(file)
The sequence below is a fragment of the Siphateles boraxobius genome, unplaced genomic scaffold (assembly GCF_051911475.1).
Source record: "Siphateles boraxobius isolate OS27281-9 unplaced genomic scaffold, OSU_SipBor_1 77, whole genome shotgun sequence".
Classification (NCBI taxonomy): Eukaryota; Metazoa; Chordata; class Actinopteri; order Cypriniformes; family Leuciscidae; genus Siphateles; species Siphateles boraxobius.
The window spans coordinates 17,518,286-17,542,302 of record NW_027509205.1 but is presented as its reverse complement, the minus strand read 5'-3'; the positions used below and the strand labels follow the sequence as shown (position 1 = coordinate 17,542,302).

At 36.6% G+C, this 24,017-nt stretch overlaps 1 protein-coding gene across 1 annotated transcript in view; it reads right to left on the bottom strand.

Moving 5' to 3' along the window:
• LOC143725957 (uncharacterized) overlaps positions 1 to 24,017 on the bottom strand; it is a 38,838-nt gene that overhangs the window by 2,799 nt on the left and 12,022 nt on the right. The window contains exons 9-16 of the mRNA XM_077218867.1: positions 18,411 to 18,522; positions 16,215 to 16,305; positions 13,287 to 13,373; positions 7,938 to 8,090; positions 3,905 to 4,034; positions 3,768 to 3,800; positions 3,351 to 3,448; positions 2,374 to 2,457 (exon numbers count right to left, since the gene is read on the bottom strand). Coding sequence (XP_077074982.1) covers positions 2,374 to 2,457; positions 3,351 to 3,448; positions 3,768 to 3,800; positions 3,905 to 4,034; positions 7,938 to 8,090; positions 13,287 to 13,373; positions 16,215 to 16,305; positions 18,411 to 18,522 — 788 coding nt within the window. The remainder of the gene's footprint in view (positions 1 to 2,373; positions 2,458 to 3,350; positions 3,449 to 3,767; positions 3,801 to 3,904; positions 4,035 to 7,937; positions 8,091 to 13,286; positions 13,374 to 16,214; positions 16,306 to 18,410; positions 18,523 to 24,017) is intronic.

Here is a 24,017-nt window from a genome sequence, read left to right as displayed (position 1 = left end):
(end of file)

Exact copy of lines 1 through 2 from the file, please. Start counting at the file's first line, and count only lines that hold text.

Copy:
The sequence below is a fragment of the Siphateles boraxobius genome, unplaced genomic scaffold (assembly GCF_051911475.1).
Source record: "Siphateles boraxobius isolate OS27281-9 unplaced genomic scaffold, OSU_SipBor_1 77, whole genome shotgun sequence".